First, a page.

My husband, our lab manager and I drove our friends’ truck and SUV to the rendezvous point in the dark. My nerves were a mass of misfiring ganglia, having medicated myself with red wine and xanax before the call moving the mission to 4am. I really would have been in much better shape at 7am. I was foolishly designated to drive one of the vehicles. Military troops, rescue vehicles, police, and convoys of airboats and flat boats crowded the interstate all the way to New Orleans. The traffic was backed up almost to Baton Rouge, with checkpoints every few miles. In order to bypass the masses heading east we edged off the shoulder of the interstate and drove with the right wheels on the striated cement edge and the left wheels off the road in the grass. The constant thumping of the ridged cement did nothing for my frayed nerves, nor did the 30 degree angle of the car as we flew along at 60 mph in the dark. However, with the blue lights flashing in our lead car and the one in the rear and our own emergency blinkers on, our hastily assembled convoy drove through roadblock after roadblock without a hitch.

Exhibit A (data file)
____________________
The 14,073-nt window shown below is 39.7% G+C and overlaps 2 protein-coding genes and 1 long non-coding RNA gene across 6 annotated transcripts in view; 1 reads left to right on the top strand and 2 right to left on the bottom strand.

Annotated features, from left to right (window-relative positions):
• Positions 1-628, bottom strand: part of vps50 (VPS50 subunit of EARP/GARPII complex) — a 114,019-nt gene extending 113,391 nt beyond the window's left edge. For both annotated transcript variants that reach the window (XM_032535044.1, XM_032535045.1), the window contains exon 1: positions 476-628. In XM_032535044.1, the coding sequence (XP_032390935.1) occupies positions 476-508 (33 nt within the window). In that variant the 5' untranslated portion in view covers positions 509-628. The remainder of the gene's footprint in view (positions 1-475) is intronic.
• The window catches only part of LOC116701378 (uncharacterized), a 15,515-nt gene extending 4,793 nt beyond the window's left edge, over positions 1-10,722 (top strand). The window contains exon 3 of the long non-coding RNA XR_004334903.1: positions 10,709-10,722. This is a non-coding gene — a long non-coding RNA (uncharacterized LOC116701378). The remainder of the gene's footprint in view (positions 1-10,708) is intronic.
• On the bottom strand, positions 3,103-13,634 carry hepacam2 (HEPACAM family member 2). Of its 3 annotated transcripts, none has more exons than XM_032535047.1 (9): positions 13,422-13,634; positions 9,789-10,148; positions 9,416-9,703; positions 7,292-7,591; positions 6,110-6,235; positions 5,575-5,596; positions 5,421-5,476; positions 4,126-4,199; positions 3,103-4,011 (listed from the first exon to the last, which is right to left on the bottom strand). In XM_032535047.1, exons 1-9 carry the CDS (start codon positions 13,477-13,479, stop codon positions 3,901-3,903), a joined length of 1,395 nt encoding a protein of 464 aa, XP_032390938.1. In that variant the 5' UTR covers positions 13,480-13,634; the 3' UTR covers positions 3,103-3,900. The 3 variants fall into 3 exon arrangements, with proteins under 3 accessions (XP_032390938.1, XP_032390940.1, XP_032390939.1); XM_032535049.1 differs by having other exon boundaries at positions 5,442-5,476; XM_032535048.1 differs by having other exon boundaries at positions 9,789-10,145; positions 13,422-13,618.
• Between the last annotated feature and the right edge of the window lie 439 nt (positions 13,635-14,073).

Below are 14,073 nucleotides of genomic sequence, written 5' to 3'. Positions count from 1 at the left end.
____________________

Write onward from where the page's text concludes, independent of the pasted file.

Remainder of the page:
We approached New Orleans just as the sun was rising and started to see evidence of damage as we crossed Lake Pontchartrain. In Kenner, near the airport, the entire side of a hotel was missing and a Self Storage facility was torn open leaving the contents of the units in full view. But where was all the water? We found it soon enough as we tried to get into town via the Earhart expressway which was impassible. We turned around, as we were the only vehicle in sight. It didn’t seem strange until later that we had made a U-turn in the middle of a freeway. We backtracked and took the Huey Long Bridge to the west bank and drove into downtown over the Greater New Orleans Bridge. The bridge gave us an amazing vantage point from which to survey the city. Huge plumes of smoke arose from several fires. There was no water pressure so Chinook helicopters were whirring overhead transporting huge bags filled with river water to douse the flames. We took a quick detour though the Central Business District just to see the damage. It looked amazingly intact, trees and wires down but no major visible building damage. Canal Street seemed to be flooded and the water was impassable as we approached the Superdome. We then drove up St. Charles Ave. (and saw the first of many surreal sights, a man jogging along the streetcar tracks), there were trees down everywhere but the street had been cleared of debris and was drivable. Throughout Uptown, the houses appeared to be perfectly intact complete with manicured lawns and lush green landscaping, oddly untouched by vast heaps of broken limbs and fallen oak trees. The entire city was eerily empty except for national guard companies stationed at major intersections, guns at the ready. There was no sign of standing water between Dryades and the river, but beyond that, toward Lake Pontchartrain, a sea. Cars and boats floated in among the downed trees and telephone and power lines. We slowly snaked our way through the passable streets to our house and like the others we had seen, it was in one piece. The only damage was from the defrosted food in the fridge which had leaked onto the kitchen floor. It had seeped into and buckled a few floor boards and stank to high heaven. My husband, intent on saving his arsenal “from falling into the wrong hands” ran straight upstairs to gather up his massive collection of guns and ammo and tucked them safely into the trunk of the car. Meanwhile our lab manager and I madly packed all the files from my office. Cars loaded, we drove to the lab, past a neighbor who had stayed throughout and refused to leave now. We later learned that he had been something of a trouble-maker for the national guard in the area which had resulted in our block receiving more than our fair share of military attention. Kudos to the crackpot down the street.